Category Archives Issue 701

Shook Partner Frank Cruz-Alvarez and Associate Rachel Forman have authored an article for WLF Legal Pulse examining a California federal court's decision to certify a class of consumers alleging they were misled by Ocean Spray Cranberries Inc.'s marketing claim that its products contain no artificial flavoring despite containing malic and fumaric acids. The decision has "thrown the doors open for class certification in food-labeling cases," Cruz-Alvarez and Forman write. "Although packaged-food businesses have responded to years of class-action lawsuits with labeling modifications that make their products less-inviting targets, decisions like Hilsley show that plaintiffs’ lawyers are equally creative and determined to keep the claims coming," the authors conclude. "This is especially true for products labeled as 'natural' or free of artificial ingredients when those products arguably do contain synthetic ingredients, regardless of their purpose. That new angle might just be enough to survive something as rigorous as the class-certification analysis…

A consumer has filed a putative class action alleging Mondelez Global LLC misleads consumers by making its Honey Maid graham crackers primarily with white flour rather than graham flour. Kennedy v. Mondelez Global LLC, No. 19-0302 (E.D.N.Y., filed January 15, 2019). The complaint alleges that Honey Maid products are marketed as "graham crackers" while the ingredients panel lists "unbleached enriched flour" first and "graham flour" second. The plaintiff cites to assert that consumers expect a "graham cracker" to be "a slightly sweet cracker made of whole wheat flour" and that any cracker made with more white than graham flour cannot be called a graham cracker. The plaintiff seeks class certification, injunctive relief, damages and attorney's fees for an alleged violation of New York consumer-protection law, negligent misrepresentation, fraud, unjust enrichment and breach of warranties.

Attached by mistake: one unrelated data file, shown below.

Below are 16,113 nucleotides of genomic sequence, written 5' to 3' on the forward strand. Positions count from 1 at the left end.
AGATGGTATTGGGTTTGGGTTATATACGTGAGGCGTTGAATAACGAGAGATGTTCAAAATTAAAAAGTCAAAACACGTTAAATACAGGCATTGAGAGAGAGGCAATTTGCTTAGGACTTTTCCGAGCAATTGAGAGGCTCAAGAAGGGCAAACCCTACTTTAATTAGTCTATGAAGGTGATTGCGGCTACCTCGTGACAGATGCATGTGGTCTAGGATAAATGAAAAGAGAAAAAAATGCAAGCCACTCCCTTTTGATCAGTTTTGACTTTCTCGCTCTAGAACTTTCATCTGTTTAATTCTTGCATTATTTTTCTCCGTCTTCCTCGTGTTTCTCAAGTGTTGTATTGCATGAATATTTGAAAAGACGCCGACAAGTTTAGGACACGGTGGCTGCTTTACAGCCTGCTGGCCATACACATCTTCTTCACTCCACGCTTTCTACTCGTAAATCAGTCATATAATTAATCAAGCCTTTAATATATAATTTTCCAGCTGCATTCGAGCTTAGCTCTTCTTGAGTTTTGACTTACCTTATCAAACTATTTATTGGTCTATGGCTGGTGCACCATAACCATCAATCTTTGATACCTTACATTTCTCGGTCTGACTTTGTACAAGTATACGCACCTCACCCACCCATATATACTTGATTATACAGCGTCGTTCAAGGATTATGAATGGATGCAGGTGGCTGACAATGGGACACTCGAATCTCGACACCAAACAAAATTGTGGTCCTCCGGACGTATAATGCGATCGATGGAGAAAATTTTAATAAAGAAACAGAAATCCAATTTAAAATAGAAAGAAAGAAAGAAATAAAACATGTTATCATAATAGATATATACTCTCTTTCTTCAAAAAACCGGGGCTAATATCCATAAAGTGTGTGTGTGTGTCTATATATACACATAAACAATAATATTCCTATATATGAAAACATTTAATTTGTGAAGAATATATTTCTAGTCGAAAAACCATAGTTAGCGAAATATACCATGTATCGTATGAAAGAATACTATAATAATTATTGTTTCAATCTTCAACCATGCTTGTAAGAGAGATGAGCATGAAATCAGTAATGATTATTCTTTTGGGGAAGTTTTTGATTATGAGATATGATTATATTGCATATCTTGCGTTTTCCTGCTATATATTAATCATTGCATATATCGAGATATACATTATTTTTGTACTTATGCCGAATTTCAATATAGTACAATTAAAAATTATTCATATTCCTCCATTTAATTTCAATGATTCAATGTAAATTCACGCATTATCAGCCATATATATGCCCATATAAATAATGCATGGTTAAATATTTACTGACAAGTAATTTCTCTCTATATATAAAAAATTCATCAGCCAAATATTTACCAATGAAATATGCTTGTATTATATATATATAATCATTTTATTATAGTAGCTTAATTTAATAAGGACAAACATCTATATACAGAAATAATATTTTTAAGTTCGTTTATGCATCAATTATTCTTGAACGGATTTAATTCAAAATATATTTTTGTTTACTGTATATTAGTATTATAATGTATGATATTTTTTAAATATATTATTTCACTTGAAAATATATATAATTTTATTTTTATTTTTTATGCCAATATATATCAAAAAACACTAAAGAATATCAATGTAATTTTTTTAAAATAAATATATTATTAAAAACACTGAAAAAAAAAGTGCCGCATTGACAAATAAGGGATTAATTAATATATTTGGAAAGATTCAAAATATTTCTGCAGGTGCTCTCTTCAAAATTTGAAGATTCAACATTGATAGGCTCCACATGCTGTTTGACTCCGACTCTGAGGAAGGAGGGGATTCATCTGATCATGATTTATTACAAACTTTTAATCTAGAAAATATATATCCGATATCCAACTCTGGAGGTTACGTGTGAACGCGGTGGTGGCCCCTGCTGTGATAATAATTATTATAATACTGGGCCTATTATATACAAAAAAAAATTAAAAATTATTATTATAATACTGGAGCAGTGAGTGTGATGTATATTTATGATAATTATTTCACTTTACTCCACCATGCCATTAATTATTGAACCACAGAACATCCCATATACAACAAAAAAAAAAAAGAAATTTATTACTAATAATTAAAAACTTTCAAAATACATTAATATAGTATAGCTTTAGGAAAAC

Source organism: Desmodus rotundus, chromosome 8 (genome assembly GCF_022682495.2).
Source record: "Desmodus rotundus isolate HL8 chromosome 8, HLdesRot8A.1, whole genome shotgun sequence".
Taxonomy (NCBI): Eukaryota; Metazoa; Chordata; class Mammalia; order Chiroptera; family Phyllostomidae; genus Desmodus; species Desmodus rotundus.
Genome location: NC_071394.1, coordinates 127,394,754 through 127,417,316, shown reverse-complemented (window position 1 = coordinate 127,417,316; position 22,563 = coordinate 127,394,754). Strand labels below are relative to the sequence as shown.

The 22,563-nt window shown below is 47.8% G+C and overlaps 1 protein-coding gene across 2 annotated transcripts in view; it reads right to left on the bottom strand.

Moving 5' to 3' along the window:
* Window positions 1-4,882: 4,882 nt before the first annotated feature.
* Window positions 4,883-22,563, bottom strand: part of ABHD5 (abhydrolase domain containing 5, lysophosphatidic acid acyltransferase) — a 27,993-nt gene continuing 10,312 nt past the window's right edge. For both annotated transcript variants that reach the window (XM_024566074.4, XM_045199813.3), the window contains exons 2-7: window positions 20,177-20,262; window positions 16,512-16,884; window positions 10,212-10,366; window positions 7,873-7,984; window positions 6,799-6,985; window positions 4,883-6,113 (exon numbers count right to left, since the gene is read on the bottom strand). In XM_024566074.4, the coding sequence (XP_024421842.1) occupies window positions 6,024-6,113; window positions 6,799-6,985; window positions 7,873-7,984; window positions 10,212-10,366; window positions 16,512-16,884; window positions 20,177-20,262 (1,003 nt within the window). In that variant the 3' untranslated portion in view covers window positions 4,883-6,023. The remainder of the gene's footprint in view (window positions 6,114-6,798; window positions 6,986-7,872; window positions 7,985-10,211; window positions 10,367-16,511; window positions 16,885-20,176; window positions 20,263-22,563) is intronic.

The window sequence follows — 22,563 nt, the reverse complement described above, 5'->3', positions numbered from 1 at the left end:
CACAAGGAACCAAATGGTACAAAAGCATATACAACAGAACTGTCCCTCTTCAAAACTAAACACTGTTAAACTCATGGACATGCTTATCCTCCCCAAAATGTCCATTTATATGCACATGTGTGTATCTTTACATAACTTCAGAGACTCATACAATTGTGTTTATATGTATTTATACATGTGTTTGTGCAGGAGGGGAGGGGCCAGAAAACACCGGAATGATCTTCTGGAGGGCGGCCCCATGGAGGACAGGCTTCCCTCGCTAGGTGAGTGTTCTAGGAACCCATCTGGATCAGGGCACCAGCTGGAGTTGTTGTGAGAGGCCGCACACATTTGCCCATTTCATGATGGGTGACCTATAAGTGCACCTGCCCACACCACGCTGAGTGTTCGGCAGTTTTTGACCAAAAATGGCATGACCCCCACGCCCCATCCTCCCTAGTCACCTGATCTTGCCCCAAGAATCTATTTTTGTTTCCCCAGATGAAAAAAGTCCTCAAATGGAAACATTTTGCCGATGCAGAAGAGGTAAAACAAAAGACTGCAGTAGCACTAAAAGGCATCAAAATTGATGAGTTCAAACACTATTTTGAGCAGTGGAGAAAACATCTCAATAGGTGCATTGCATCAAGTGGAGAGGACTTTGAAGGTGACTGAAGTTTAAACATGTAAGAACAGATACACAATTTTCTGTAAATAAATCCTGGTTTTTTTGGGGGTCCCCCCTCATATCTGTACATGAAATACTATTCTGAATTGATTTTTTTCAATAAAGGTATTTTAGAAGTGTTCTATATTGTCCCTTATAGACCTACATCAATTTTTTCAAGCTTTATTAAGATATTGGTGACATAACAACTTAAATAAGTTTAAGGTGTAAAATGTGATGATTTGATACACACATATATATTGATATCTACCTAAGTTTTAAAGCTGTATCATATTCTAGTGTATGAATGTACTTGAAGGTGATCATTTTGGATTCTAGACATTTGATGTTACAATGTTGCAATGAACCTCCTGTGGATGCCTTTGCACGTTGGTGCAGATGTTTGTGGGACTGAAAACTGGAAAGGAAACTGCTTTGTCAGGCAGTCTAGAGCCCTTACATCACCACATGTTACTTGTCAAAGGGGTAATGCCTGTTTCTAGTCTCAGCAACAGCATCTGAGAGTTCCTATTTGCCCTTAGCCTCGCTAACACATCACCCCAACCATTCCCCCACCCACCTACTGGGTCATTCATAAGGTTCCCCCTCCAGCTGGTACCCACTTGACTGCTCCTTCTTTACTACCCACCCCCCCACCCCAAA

In a series of tweets, U.S. Food and Drug Administration (FDA) Commissioner Scott Gottlieb announced that about 200 food investigators—of 550—for the agency's Office of Human and Animal Food Operations have been working during the federal government's partial shutdown, with additional staff possibly "on the way depending on needs." Gottlieb further noted which food operations have continued during the shutdown: (i) "[h]igh-risk domestic food surveillance inspections"; (ii) "foodborne illness surveillance and outbreak investigations"; (iii) "[e]xecution of high-risk food recalls"; (iv) "[i]nspection of foreign food facilities"; and (v) "[s]ampling of imported food samples (including sampling for antibiotic residue contamination and decomposition analysis." High-risk foods reportedly include seafood, dairy, fresh produce, spices, eggs, sandwiches and infant formula.

A Nebraska state senator has withdrawn a proposed bill to define "meat" as an animal-derived product. Sen. Carol Blood submitted the bill to protect the state's meat industry, according to the Washington Post. "All I'm asking for is truth in advertising. It's clear that meat comes from livestock, and livestock is our livelihood in Nebraska," Blood reportedly said. A motion to withdraw the bill was filed January 23, 2019, and Blood did not comment on the withdrawal.